Many enzymes and proteins are regulated by their quaternary structure and/or by their association in homoand/or hetero-oligomer complexes. Thus, these protein-protein interactions can be good targets for blocking or modulatingprotein function therapeutically. The large number of oligomeric structures in the Protein Data Bank (http://www.rcsb.org/) reflects growing interest in proteins that function as multimeric complexes. In this review, we consider the particularcase of homodimeric enzymes as drug targets. There is intense interest in drugs that inhibit dimerization of a functionallyobligate homodimeric enzyme. Because amino acid conservation within enzyme interfaces is often low compared to conservationin active sites, it may be easier to achieve drugs that target protein interfaces selectively and specifically. Twomain types of dimerization inhibitors have been developed: peptides or peptidomimetics based on sequences involved inprotein-protein interactions, and small molecules that act at hot spots in protein-protein interfaces. Examples include inhibitorsof HIV protease and HIV integrase. Studying the mechanisms of action and locating the binding sites of such inhibitorsrequires different techniques for different proteins. For some enzymes, ligand binding is only detectable in vivo orafter unfolding of the complexes. Here, we review the structural features of dimeric enzymes and give examples of inhibitionthrough interference in dimer stability. Several techniques for studying these complex phenomena will be presented.

Homodimeric Enzymes as Drug Targets / Cardinale, Daniela; O. M. H., Salo Ahen; Ferrari, Stefania; Ponterini, Glauco; G., Cruciani; E., Carosati; A. M., Tochowicz; S., Mangani; R. C., Wade; Costi, Maria Paola. - In: CURRENT MEDICINAL CHEMISTRY. - ISSN 0929-8673. - STAMPA. - 17:9(2010), pp. 826-846. [10.2174/092986710790712156]

Homodimeric Enzymes as Drug Targets

CARDINALE, Daniela;FERRARI, Stefania;PONTERINI, Glauco;COSTI, Maria Paola
2010

Abstract

Many enzymes and proteins are regulated by their quaternary structure and/or by their association in homoand/or hetero-oligomer complexes. Thus, these protein-protein interactions can be good targets for blocking or modulatingprotein function therapeutically. The large number of oligomeric structures in the Protein Data Bank (http://www.rcsb.org/) reflects growing interest in proteins that function as multimeric complexes. In this review, we consider the particularcase of homodimeric enzymes as drug targets. There is intense interest in drugs that inhibit dimerization of a functionallyobligate homodimeric enzyme. Because amino acid conservation within enzyme interfaces is often low compared to conservationin active sites, it may be easier to achieve drugs that target protein interfaces selectively and specifically. Twomain types of dimerization inhibitors have been developed: peptides or peptidomimetics based on sequences involved inprotein-protein interactions, and small molecules that act at hot spots in protein-protein interfaces. Examples include inhibitorsof HIV protease and HIV integrase. Studying the mechanisms of action and locating the binding sites of such inhibitorsrequires different techniques for different proteins. For some enzymes, ligand binding is only detectable in vivo orafter unfolding of the complexes. Here, we review the structural features of dimeric enzymes and give examples of inhibitionthrough interference in dimer stability. Several techniques for studying these complex phenomena will be presented.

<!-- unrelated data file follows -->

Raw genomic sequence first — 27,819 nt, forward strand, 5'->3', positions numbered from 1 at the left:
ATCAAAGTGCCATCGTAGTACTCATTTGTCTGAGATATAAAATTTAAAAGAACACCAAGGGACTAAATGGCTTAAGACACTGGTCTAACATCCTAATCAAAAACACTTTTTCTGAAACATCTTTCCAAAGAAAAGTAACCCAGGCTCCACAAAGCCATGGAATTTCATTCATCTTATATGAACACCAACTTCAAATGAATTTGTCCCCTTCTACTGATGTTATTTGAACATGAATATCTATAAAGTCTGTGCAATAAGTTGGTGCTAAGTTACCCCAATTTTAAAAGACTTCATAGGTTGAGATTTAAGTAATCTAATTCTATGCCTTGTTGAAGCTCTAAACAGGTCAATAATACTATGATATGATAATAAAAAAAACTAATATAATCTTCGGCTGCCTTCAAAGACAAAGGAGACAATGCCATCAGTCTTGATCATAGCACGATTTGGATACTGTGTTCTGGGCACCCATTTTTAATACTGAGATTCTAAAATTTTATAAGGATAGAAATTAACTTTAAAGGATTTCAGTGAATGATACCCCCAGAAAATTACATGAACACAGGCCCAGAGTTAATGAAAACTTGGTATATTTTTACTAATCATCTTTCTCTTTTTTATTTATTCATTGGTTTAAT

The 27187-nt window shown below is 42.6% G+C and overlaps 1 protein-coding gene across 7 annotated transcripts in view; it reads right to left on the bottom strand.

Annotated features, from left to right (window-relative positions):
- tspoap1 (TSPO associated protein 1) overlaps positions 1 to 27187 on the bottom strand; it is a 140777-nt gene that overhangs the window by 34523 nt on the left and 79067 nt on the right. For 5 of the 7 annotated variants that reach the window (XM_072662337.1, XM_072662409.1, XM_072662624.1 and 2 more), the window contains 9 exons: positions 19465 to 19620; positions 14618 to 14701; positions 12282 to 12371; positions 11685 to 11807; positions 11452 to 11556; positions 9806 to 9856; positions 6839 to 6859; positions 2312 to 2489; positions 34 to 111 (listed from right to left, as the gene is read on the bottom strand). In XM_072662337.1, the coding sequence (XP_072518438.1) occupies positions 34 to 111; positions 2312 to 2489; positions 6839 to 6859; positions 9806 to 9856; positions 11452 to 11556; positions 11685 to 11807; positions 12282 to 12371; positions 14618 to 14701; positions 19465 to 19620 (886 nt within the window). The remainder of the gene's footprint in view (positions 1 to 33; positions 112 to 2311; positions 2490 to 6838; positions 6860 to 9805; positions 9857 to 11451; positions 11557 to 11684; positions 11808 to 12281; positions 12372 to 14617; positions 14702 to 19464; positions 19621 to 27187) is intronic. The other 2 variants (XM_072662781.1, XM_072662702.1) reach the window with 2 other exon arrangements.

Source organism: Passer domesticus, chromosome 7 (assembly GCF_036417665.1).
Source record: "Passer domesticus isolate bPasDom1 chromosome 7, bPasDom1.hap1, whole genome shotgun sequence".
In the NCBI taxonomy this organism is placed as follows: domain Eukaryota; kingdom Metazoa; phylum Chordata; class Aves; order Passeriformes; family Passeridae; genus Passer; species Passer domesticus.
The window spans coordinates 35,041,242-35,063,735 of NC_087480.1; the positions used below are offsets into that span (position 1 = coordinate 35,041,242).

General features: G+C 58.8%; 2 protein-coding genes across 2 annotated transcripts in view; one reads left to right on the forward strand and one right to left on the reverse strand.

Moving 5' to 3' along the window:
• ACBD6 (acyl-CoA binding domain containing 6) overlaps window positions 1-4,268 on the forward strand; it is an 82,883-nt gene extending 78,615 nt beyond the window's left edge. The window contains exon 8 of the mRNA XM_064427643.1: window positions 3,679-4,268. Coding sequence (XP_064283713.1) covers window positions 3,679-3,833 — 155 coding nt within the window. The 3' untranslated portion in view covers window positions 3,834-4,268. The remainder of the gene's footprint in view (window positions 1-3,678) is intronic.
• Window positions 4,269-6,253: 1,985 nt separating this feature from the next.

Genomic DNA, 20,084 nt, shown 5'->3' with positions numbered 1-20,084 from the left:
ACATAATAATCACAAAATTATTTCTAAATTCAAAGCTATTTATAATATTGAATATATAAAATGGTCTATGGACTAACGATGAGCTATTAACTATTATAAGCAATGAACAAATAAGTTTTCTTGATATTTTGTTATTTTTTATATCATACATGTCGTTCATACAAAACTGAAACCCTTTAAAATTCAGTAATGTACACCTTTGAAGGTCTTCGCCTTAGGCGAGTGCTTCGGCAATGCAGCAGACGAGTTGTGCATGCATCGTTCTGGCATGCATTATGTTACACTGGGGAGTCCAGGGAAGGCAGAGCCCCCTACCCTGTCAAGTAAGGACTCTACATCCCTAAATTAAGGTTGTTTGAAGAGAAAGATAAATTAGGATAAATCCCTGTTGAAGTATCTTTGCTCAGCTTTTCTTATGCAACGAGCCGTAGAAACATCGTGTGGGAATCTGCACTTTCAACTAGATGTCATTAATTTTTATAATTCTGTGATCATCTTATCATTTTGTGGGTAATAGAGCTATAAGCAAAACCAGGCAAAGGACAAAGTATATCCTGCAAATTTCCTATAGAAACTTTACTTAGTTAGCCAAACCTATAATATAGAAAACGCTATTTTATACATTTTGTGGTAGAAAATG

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9
826
846
Homodimeric Enzymes as Drug Targets / Cardinale, Daniela; O. M. H., Salo Ahen; Ferrari, Stefania; Ponterini, Glauco; G., Cruciani; E., Carosati; A. M., Tochowicz; S., Mangani; R. C., Wade; Costi, Maria Paola. - In: CURRENT MEDICINAL CHEMISTRY. - ISSN 0929-8673. - STAMPA. - 17:9(2010), pp. 826-846. [10.2174/092986710790712156]
Cardinale, Daniela; O. M. H., Salo Ahen; Ferrari, Stefania; Ponterini, Glauco; G., Cruciani; E., Carosati; A. M., Tochowicz; S., Mangani; R. C., Wade; Costi, Maria Paola
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